When rock-climbing, I need to set up a top-rope anchor so if I fall, it will minimize chance of injury.

So, how would I safely set one up?

  • There are general rules, but this depends a fair bit on what is around.
    – Kevin
    Commented Jan 25, 2012 at 15:42
  • What I've learned in my short time climbing is the best way to learn new techniques is to start with a clinic from certified professional instructors, then find someone willing to mentor you.
    – STW
    Commented Oct 28, 2013 at 13:37

2 Answers 2


First - Please do not only rely on answers in this site for creating top rope anchors. This is something that your life depends on, or the life of someone you care about, take it seriously.

  • Seek the advice of an expert in person: At the local climbing gym, or guiding service.
  • Creating climbing anchors is not something you learn simply by reading, you must do this through experience and practice.
  • If in doubt... don't trust it, there is a lot of shady climbing bolts and anchors out there, skepticism is the name of the game.
  • Seek local knowledge of a climbing area before trusting existing anchors

Now with that our of the way...

Use the following acronym as a guide to anchor creation.


Equal tension - Multipoint anchors must have equal tension on all anchor points.

Angles appropriate - No angle of tension shall exceed 60 degrees

Redundant - No single anchor point failure shall cause the entire anchor to fail. Also no anchor point should share a primary connection to any other anchor point.

Non-Extending - No anchor point failure will cause other load points to be shock loaded.

Strong - Each individual anchor point could hold all climbers in the case of the worst possible fall

Timely - The anchor can be constructed and decontructed in a matter of time which does not cause a safety risk in itself.

Also John Long, the grandaddy of modern rock climbing has suggested the alternate acronym to use for mnemonics.




Equal Tension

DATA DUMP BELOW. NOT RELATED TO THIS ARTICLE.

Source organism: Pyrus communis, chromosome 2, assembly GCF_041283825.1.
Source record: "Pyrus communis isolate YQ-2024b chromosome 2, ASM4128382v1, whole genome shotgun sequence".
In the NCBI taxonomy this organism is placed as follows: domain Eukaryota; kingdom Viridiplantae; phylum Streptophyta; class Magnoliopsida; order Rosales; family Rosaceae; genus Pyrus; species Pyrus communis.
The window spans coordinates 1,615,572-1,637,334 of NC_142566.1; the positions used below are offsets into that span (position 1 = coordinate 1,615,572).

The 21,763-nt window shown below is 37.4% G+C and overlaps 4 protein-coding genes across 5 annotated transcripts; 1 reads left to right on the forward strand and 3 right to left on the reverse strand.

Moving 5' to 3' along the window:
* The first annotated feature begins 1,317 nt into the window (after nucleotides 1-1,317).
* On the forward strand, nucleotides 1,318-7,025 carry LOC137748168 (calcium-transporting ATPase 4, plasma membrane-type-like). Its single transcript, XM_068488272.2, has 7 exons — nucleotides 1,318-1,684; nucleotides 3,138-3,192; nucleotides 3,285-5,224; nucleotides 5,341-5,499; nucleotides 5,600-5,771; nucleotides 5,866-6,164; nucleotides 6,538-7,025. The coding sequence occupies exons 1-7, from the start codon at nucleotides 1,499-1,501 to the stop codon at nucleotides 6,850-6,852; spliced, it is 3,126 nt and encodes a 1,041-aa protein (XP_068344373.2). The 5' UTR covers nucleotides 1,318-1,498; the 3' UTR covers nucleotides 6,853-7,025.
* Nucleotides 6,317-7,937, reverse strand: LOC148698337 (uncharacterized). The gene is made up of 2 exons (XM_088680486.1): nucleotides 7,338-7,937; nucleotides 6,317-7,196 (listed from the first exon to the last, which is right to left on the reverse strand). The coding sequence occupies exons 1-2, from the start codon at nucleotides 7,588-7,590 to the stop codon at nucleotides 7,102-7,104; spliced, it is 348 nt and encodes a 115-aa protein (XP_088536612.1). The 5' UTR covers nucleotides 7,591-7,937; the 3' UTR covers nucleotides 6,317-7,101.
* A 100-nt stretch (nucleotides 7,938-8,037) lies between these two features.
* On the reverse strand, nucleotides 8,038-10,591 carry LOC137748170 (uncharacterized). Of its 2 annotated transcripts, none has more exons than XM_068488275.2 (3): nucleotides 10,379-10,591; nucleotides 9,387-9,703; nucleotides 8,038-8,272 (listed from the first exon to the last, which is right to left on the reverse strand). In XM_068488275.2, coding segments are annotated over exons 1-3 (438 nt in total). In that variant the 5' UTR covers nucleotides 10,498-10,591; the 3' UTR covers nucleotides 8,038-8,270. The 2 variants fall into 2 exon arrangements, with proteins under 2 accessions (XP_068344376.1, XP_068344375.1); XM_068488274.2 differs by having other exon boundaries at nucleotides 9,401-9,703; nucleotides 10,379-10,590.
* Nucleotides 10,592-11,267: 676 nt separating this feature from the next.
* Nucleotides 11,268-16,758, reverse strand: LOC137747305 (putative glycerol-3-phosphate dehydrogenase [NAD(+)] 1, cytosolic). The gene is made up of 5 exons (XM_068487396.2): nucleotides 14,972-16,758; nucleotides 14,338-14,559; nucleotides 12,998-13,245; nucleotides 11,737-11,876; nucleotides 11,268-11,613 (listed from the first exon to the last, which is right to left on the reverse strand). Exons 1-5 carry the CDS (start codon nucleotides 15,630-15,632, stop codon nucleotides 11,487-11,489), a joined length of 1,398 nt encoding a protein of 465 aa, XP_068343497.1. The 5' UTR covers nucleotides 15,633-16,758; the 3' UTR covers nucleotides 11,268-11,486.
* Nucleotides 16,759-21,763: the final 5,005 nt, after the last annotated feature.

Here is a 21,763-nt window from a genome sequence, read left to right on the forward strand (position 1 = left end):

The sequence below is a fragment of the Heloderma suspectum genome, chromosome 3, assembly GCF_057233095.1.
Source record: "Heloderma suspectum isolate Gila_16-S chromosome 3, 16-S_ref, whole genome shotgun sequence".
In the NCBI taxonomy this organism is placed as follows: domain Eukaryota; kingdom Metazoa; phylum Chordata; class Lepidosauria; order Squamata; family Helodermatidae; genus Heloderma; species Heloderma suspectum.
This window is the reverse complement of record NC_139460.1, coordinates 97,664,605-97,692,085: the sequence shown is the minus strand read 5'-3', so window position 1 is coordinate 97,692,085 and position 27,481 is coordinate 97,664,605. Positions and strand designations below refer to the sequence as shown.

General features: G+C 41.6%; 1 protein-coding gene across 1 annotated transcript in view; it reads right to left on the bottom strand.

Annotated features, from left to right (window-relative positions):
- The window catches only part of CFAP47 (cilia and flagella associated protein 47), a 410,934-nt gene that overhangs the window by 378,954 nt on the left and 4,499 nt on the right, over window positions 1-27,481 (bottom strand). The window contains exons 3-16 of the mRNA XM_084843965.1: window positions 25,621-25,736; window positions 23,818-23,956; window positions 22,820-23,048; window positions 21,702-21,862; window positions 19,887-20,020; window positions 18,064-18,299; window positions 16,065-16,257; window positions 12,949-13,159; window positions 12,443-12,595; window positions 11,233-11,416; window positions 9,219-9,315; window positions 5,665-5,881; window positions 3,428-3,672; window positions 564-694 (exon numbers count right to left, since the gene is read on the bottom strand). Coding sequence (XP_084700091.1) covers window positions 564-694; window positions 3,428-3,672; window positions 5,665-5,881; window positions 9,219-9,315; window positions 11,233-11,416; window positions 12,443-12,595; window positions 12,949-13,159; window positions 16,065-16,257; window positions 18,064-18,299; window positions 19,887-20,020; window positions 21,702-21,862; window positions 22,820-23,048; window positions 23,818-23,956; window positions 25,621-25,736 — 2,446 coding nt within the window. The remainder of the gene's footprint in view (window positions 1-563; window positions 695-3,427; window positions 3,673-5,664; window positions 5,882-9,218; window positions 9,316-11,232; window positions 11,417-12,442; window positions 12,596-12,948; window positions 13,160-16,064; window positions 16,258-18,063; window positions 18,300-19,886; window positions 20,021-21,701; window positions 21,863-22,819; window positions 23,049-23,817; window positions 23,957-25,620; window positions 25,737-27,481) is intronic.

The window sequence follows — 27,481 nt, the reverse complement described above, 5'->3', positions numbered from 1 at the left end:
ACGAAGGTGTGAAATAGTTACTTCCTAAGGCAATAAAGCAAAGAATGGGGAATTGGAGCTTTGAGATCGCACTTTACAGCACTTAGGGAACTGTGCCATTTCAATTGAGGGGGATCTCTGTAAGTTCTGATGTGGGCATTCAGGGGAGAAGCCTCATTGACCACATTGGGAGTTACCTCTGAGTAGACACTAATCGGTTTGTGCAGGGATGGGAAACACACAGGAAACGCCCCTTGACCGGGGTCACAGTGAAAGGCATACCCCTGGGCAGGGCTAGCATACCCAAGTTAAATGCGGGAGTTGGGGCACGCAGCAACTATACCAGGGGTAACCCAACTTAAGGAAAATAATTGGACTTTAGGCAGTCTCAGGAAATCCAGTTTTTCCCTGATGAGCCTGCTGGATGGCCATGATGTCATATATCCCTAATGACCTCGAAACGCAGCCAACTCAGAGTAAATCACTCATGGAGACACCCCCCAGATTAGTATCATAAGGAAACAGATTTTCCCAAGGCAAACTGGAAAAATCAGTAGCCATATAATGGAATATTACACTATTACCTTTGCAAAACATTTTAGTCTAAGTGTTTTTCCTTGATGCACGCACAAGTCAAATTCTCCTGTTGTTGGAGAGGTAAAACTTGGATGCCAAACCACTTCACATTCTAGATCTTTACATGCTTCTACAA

Please see this excellent article abour anchor building available at the link below.

Rescue Dynamics - Anchors in EARNEST

More information from the master himself. A must read for a serious climber.

John Long, Climbing Anchors 2nd Edition


Rule number one: Assume that one piece of your equipment will break, there must be redundancy right up to the rope. At least two, preferably three, independent anchors should go to two opposing locked carabiners.

As for what to anchor to, if there's a bolted anchor that looks good, use it (but even then, not as the only anchor). If not, I've always found trees the easiest, and as long as they're not right on the edge, a healthy live tree should be the most stable. Rocks are generally not as good, because it's hard to guarantee that whatever you use to anchor won't slip off the top. If you have good cams and a good spot to put them, that would also be good, but if you can get a bolt or a tree, use that too.

Consider this general suggestions from a somewhat experienced but far from expert fellow climber. You should go with an expert, watch how they set it up once or twice, and then set one yourself and have them check it and give you feedback. It would also be good to read a book about it before you go, so you can apply what you read under supervision so you know you're doing it properly.

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